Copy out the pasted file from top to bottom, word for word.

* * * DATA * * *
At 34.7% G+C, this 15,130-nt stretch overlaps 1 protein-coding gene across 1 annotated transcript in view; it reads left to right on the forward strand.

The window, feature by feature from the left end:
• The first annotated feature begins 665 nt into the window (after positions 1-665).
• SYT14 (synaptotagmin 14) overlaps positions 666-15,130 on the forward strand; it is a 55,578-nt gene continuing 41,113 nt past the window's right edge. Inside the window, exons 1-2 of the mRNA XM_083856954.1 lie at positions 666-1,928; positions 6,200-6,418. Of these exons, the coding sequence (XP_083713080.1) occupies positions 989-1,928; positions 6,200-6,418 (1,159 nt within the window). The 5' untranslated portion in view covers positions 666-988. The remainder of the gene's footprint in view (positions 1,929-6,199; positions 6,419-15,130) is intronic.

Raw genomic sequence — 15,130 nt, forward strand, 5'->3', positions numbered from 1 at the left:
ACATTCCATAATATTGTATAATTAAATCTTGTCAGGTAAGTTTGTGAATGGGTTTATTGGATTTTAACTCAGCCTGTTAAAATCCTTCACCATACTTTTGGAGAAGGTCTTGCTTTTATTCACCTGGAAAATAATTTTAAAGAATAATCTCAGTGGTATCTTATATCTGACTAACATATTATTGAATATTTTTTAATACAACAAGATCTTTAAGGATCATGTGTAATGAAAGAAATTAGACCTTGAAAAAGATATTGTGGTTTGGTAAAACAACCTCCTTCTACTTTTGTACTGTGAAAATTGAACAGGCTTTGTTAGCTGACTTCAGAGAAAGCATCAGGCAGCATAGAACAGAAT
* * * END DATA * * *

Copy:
At 34.7% G+C, this 15,130-nt stretch overlaps 1 protein-coding gene across 1 annotated transcript in view; it reads left to right on the forward strand.

The window, feature by feature from the left end:
• The first annotated feature begins 665 nt into the window (after positions 1-665).
• SYT14 (synaptotagmin 14) overlaps positions 666-15,130 on the forward strand; it is a 55,578-nt gene continuing 41,113 nt past the window's right edge. Inside the window, exons 1-2 of the mRNA XM_083856954.1 lie at positions 666-1,928; positions 6,200-6,418. Of these exons, the coding sequence (XP_083713080.1) occupies positions 989-1,928; positions 6,200-6,418 (1,159 nt within the window). The 5' untranslated portion in view covers positions 666-988. The remainder of the gene's footprint in view (positions 1,929-6,199; positions 6,419-15,130) is intronic.

Raw genomic sequence — 15,130 nt, forward strand, 5'->3', positions numbered from 1 at the left:
ACATTCCATAATATTGTATAATTAAATCTTGTCAGGTAAGTTTGTGAATGGGTTTATTGGATTTTAACTCAGCCTGTTAAAATCCTTCACCATACTTTTGGAGAAGGTCTTGCTTTTATTCACCTGGAAAATAATTTTAAAGAATAATCTCAGTGGTATCTTATATCTGACTAACATATTATTGAATATTTTTTAATACAACAAGATCTTTAAGGATCATGTGTAATGAAAGAAATTAGACCTTGAAAAAGATATTGTGGTTTGGTAAAACAACCTCCTTCTACTTTTGTACTGTGAAAATTGAACAGGCTTTGTTAGCTGACTTCAGAGAAAGCATCAGGCAGCATAGAACAGAAT